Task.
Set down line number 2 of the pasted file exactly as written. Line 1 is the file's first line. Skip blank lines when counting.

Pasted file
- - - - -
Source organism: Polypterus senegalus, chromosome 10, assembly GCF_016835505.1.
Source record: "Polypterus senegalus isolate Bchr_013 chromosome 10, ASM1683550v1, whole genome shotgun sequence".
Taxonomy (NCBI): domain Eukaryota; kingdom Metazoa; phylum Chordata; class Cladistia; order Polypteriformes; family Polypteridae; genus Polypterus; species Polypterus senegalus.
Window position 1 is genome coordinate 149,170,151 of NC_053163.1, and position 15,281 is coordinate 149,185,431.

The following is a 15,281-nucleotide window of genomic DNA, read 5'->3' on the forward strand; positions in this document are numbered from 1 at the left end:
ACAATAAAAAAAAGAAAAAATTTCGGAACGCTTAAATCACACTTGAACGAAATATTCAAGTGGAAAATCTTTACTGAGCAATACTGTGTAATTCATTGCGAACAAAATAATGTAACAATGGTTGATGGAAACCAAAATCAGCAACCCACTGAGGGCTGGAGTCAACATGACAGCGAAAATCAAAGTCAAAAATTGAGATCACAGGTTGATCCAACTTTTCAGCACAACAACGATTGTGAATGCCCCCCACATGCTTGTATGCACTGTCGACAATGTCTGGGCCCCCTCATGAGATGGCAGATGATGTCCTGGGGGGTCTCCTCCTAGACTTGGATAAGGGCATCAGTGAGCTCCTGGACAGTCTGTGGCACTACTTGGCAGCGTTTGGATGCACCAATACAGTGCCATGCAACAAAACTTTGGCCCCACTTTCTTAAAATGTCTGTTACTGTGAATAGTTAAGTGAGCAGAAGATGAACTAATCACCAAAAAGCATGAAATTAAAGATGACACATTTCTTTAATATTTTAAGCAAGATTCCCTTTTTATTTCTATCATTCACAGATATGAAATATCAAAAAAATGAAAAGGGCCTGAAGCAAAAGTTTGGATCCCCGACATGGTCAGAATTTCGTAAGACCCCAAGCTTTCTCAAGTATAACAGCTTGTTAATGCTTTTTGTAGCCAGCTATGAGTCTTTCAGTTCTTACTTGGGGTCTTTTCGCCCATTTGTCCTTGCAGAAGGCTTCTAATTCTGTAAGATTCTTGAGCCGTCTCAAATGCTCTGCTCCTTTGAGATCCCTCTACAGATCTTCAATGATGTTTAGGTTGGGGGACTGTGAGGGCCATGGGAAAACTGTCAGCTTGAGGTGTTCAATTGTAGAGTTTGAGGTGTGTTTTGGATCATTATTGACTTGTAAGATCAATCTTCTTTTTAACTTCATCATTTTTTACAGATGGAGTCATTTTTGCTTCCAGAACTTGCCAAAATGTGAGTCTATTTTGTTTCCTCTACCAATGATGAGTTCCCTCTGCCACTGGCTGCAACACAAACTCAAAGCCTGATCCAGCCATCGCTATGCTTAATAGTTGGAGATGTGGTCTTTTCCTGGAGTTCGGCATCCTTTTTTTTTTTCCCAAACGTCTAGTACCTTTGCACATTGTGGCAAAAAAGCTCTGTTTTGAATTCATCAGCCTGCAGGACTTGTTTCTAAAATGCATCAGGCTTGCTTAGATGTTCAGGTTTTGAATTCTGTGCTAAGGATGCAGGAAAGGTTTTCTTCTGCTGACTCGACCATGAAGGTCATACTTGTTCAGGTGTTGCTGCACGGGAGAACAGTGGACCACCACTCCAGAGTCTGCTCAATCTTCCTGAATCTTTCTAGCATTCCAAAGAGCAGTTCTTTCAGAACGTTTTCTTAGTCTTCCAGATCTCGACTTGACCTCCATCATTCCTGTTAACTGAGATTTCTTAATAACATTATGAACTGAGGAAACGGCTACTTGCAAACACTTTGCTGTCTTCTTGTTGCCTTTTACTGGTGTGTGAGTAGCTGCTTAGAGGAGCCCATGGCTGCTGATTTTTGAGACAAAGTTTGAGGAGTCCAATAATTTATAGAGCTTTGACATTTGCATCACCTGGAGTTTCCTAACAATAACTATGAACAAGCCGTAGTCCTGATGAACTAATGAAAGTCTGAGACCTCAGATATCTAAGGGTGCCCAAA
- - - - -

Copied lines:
Source record: "Polypterus senegalus isolate Bchr_013 chromosome 10, ASM1683550v1, whole genome shotgun sequence".